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TD teases more £7m Nama details

Published 05/07/2015

Mick Wallace says he is working to confirm further revelations before making them public
Mick Wallace says he is working to confirm further revelations before making them public

A politician behind allegations linked to the sale of hundreds of Northern Ireland properties by the Republic's 'bad bank' Nama has declared there are more revelations to come.

Independent TD Mick Wallace claimed last week, under parliamentary privilege, that £7 million (9.8 million euro) "reportedly earmarked for a Northern Ireland politician or political party" was channelled into an Isle of Man account.

The sale last year, codenamed Project Eagle, involved an 850-property portfolio with a book value of £4.5 billion (6.3 billion euro) being sold for around £1.1 billion (1.5 billion euro), he claimed.

Mr Wallace said he is now working to confirm further revelations before making them public.

"I have further information, but I need to check the validity of it, before I release it," he told RTE radio.

The Wexford TD said he stood over his remarks in the Dail last week and goes to grave lengths to avoid abusing parliamentary privilege.

"I could have named the politician that was speculated was earmarked for the 7 million, but because I wasn't 100% certain I didn't use his name in the Dail, because if I was wrong then I would have done him a serious injustice," he said.

"I have other information, and when I am more confident that I am 100% sure that what I am saying is correct, then I will let that out too."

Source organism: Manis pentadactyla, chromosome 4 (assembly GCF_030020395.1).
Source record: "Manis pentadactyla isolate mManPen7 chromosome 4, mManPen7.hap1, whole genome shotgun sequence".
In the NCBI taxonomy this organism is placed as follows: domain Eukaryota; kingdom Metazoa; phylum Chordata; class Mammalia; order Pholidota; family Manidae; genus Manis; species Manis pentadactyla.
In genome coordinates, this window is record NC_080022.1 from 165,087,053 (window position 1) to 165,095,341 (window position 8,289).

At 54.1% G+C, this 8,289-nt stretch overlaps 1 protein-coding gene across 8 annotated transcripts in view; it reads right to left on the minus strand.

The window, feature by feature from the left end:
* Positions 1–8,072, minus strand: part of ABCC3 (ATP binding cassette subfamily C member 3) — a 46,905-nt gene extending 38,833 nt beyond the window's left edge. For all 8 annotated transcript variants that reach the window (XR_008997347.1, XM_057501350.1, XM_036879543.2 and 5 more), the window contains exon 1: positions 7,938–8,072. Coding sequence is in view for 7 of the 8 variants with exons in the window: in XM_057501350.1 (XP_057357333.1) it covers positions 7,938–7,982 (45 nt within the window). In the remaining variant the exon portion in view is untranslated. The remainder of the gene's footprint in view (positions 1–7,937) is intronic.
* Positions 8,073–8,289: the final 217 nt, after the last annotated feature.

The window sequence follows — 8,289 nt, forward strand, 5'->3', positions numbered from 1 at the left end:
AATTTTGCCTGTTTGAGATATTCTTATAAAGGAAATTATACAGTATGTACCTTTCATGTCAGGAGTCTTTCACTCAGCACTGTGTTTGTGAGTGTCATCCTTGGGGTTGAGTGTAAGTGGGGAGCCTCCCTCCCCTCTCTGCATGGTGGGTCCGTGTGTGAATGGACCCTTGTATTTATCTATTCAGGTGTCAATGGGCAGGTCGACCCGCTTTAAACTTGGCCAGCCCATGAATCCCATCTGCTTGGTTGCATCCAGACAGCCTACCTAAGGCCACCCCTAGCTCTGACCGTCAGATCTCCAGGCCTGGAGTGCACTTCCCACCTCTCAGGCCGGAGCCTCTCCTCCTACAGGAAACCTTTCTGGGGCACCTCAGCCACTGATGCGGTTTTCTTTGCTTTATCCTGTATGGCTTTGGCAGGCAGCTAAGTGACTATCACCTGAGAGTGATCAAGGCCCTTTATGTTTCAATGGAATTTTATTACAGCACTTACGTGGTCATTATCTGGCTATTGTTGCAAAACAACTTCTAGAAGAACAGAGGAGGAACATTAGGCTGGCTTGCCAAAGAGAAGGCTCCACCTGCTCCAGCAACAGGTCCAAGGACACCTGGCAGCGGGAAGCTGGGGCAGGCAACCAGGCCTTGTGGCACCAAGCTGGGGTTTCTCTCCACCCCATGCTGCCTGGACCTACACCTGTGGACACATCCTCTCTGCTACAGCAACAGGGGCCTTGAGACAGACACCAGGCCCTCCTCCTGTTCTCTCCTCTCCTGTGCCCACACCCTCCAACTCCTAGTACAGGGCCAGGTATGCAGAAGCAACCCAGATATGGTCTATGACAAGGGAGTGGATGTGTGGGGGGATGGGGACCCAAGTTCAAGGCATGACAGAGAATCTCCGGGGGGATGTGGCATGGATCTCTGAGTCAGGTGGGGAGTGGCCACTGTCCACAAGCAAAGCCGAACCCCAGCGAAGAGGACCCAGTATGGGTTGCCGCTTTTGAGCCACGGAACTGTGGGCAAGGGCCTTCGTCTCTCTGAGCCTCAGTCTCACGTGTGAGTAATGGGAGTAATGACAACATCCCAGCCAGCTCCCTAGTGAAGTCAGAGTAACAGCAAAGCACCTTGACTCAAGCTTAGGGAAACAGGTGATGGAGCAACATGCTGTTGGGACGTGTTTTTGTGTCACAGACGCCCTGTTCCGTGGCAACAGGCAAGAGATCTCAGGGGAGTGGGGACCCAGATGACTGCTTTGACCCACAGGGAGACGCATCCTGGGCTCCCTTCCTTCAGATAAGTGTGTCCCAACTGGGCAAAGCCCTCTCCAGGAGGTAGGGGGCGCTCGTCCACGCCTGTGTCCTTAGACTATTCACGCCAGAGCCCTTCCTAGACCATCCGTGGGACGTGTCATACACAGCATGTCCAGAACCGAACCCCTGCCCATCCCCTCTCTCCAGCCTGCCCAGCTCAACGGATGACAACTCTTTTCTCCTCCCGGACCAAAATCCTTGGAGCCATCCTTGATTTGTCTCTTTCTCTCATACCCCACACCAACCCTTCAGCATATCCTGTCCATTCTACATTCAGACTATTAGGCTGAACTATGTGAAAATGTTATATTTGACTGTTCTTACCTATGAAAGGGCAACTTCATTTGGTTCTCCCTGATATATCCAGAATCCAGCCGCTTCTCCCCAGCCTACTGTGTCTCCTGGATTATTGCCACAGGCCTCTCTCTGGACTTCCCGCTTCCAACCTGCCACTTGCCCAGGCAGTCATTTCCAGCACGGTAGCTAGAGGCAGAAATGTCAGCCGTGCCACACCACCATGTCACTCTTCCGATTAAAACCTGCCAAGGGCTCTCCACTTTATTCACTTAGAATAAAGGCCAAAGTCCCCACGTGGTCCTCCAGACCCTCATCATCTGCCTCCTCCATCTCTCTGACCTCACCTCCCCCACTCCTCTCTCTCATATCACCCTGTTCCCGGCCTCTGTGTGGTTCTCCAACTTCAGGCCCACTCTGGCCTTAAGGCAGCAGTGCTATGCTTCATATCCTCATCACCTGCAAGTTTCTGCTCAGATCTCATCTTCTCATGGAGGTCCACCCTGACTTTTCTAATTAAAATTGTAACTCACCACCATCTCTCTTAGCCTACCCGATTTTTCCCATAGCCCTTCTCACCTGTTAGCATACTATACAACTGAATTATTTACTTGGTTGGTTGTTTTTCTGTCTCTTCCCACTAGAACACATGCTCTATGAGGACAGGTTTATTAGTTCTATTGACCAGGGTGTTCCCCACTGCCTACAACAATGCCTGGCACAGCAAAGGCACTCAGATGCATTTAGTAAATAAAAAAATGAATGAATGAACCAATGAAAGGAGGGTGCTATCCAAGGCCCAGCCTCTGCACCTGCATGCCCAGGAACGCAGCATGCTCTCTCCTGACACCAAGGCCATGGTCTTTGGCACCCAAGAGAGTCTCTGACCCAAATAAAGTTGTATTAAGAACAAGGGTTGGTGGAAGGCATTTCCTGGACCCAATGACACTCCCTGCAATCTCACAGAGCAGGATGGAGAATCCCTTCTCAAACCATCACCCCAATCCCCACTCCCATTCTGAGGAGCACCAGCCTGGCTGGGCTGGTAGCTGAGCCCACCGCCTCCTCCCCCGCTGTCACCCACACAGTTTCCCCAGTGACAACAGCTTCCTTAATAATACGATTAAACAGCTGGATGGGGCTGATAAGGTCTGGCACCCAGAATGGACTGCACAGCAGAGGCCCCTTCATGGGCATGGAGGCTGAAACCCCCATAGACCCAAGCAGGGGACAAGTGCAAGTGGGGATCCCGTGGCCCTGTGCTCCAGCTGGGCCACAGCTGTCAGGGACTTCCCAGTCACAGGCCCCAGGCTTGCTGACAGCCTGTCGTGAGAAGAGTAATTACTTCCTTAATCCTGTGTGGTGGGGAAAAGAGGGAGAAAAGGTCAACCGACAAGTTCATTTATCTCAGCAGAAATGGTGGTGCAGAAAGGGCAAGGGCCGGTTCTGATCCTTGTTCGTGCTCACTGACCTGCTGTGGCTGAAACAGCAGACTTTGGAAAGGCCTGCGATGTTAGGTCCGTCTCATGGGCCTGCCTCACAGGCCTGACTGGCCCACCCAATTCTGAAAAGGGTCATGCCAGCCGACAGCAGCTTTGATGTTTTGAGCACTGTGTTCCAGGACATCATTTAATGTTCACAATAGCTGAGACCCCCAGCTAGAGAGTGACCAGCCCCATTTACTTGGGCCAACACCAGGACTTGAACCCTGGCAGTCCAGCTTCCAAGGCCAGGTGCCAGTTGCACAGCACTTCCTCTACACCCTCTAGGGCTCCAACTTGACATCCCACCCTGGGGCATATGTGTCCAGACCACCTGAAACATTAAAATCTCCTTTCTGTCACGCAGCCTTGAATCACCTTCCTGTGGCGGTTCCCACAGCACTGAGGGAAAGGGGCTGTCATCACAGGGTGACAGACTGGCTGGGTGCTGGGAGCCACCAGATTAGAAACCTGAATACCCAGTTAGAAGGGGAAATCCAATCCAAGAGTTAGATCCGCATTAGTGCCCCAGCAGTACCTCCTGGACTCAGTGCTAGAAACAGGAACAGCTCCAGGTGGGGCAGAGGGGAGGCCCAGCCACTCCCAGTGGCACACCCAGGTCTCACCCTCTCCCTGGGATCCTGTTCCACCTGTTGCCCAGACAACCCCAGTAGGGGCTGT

Mr Wallace has called for an independent inquiry into property sales by the National Assets Management Agency (Nama), set up by the Dublin government to buy toxic loans off bailed out lenders during the financial crisis.

Last Thursday he told the Dail the Isle of Man account had been discovered during a routine audit of Tughans law firm in Belfast, one of the North's largest commercial practices.

The firm has since issued a statement saying a former partner, later named as Ian Coulter, diverted "professional fees" into an account without the knowledge of the other partners.

"We have since retrieved the money and he has left the practice," it said.

There has been no evidence of any wrongdoing produced.

The Law Society is carrying out an investigation.

Mr Wallace has rejected calls for him to give his information to the Garda or the Police Service of Northern Ireland, whom he said were already investigating Project Eagle for some time.

"I don't think that this was something that the gardai should be shouldered with, I think they are already under-resourced, I think they have already too much on their plate, I think we need an independent inquiry," he said.

Irish Justice Minister Frances Fitzgerald said there was no question of any conflict of interest with anyone involved in the deal and no wrongdoing was alleged against Nama.

The Comptroller and Auditor General has access to the bad bank's files while the Oireachtas Public Accounts Committee has the power to cross examine Nama executives.

"I don't think we should certainly not jump to an inquiry immediately, but I'm sure there is more information that can be put in the public arena via the very strong processes we have in place for Nama, the Comptroller and Auditor General and the Public Accounts Committee," she said.

"In the first instance, it seems to me, that's where you go."

The property portfolio at the centre of the controversy was bought by a US investment giant Cerberus.

It has issued a statement saying no improper or illegal fees were paid by it or on its behalf.

The SDLP has called for an emergency reconvening of the Stormont Assembly over the allegations, while Sinn Fein leader Gerry Adams has written to Dublin Finance Minister Michael Noonan demanding he make a full statement on the controversy.

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